Rodney Dodsworth February 12, 2018
Riot and mayhem welcomed the draft Constitution when it made the Philadelphia newspapers. Advocates of the new plan held a majority in the Pennsylvania legislature, then in the last days of its regular session, and they attempted to ram through a statute calling for a ratification convention. To prevent a quorum, some of the Constitution’s opponents, the Anti-Federalists, made themselves scarce. The Assembly sent the sergeant-at-arms to seize enough absent members to establish a quorum, and forcibly kept them on the floor of the chamber.1
It is difficult today to comprehend the apprehension and enormity of the choices set before society in the 1776 – 1788 era.
Under the Articles of Confederation, the US did not have the attributes of nationhood. Among other features, nations have taxing powers, a common currency, and make commercial treaties. To correct these deficiencies and keep the Union, Federalists designed a less federal and more national government.
But, to many people in 1787 the shortcomings of the Articles did not justify the Constitution’s mixed democratic/federal structure. Both sides recognized the fundamental feature of the Constitution; it was a government derived from the people rather than one expressly in the hands of the people. The Constitution squinted toward an aristocracy of the nation’s natural aristocrats, a government manned by the leading men of society. It wasn’t as if the Federalists had lost faith in the people; they simply believed a government too close to the people led to ambitious demagogues and dangerous factions.2
Is republican, liberty-preserving government possible across a large territory? Federalists thought it possible; Anti-Federalists were certain it wasn’t.
Anti-Federalists regarded the Constitution as a repudiation, if not betrayal, of the Revolution. Aristocratic government is typically not conducive to liberty. Where the Revolution transferred power from the few to the many, the Constitution, wrote Melancton Smith in Letters from the Federal Farmer, “is a transfer of power from the many to the few.” To the Federalists, the greatest dangers to liberty didn’t arise from society’s natural leaders, but instead from excessive participation of the people in government.3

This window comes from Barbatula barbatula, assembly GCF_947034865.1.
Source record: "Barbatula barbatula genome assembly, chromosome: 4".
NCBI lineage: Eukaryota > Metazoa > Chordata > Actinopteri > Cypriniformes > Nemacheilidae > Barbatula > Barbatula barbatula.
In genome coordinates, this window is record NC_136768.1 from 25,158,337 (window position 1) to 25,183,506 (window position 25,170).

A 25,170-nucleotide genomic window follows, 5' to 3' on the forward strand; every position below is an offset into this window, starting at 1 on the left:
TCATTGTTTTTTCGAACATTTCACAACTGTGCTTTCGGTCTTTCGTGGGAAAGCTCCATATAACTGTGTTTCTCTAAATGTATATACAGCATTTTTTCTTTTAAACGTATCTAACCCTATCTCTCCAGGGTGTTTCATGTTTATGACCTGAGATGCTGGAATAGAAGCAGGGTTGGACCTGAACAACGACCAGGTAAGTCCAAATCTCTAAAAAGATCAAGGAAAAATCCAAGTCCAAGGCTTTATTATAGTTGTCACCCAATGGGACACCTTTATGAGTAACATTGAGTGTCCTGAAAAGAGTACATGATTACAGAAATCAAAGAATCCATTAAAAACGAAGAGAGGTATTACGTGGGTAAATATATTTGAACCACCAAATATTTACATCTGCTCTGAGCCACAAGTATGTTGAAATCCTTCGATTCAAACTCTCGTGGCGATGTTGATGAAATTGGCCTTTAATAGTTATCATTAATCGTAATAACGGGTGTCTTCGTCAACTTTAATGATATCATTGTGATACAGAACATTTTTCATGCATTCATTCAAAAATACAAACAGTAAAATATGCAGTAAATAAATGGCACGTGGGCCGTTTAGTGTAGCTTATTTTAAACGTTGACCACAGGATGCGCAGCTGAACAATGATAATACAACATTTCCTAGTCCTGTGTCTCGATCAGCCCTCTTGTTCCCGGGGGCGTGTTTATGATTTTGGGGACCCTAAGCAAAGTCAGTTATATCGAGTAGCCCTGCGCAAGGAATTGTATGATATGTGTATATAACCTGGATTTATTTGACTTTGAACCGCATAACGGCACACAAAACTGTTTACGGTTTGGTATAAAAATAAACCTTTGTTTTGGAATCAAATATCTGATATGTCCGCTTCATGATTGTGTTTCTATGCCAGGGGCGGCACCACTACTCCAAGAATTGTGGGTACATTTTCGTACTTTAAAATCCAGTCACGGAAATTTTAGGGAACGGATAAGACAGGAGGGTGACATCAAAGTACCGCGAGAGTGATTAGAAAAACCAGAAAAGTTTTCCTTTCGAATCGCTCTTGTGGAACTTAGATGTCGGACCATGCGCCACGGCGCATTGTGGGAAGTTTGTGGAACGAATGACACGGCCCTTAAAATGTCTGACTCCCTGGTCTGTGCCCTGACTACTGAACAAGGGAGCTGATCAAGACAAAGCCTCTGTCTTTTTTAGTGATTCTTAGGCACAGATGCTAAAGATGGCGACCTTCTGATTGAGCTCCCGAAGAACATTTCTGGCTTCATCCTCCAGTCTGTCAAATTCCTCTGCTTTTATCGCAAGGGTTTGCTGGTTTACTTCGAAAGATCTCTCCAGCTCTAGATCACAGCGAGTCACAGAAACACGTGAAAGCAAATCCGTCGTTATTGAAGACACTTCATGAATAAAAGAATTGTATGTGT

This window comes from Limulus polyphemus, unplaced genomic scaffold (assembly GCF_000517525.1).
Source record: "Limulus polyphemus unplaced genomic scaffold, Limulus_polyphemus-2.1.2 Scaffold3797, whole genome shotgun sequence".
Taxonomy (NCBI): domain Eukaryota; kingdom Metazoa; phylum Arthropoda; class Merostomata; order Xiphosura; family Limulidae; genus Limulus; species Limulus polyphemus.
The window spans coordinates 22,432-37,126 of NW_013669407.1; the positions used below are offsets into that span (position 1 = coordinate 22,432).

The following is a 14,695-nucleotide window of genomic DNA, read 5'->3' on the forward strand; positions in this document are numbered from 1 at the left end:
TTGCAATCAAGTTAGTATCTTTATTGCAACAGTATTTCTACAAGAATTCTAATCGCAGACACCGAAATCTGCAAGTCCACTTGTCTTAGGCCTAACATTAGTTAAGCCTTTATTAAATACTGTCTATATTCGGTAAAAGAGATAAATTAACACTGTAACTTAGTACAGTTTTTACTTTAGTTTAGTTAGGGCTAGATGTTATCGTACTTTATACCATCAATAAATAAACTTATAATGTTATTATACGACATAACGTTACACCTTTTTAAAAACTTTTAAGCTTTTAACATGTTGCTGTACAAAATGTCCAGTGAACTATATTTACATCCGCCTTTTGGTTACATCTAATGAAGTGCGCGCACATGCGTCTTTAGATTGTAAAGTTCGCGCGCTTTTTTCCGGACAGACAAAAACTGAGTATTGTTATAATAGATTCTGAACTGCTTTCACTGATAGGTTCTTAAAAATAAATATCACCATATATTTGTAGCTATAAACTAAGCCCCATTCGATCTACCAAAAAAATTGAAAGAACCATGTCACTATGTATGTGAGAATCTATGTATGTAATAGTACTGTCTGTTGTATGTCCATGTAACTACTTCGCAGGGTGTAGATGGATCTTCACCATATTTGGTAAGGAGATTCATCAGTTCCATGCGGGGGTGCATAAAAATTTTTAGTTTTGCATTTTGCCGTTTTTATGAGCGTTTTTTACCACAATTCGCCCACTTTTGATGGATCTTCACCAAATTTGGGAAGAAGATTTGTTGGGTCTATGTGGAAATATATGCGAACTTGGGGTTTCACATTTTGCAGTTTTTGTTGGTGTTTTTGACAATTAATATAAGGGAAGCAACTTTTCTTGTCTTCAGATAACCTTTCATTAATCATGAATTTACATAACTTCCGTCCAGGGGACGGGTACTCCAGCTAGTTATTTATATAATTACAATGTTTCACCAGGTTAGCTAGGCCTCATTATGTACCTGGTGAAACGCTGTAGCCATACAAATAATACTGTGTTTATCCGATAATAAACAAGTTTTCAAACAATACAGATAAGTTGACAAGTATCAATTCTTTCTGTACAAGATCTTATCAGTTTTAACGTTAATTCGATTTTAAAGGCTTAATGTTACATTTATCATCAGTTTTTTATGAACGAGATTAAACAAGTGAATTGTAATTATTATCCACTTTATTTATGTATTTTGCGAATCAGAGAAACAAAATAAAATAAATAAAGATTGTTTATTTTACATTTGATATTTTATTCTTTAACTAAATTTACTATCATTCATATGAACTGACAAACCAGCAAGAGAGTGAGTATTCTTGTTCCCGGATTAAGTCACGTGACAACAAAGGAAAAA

The Constitution’s initial allotment of only sixty-five congressional seats, and the subsequent limitation of no more than one rep per 30,000, was proof enough to the Anti-Federalists of the denial of representation adequate to reflect the people’s true interests. To reflect the people’s interests, feelings, and opinions, congressional districts must be small, so small that instructions from constituents guided representatives, rather than the Framers’ intent for representatives to use their independent judgement.4
The Anti-Federalists were not alone in their estimate of representation and had a powerful ally. On their side were the writings of the very influential Charles de Montesquieu, who theorized that only small geographic areas with a citizenry of like-minded, if not homogenous people were suitable for republican government. James Winthrop of Massachusetts expressed a common belief when he said, “The idea of an uncompounded republic, on average one thousand miles in length, and eight hundred in breadth, and containing six millions . . . all reduced to the same standard of morals, of habits, and of laws, is in itself an absurdity, and contrary to the whole experience of mankind.”5
While the Federalists explained that their plan did indeed create a compounded republic in which Article I Section 8 left a vast reservoir of state-retained powers, the Anti-Federalists would have none of it. The new government would tax individuals and use the funds to keep standing armies. History, and not distant history, justified their fears. European armies defended monarchs against both external military threats and internal revolts. Where George III didn’t dare impose martial law in England, Bostonian’s experience under his martial law was a recent bad memory.6
The power to tax and raise armies, combined with Montesquieu’s theory, convinced the Anti-Federalists that America’s vast expanse made it incompatible with republicanism and guaranteed tyranny.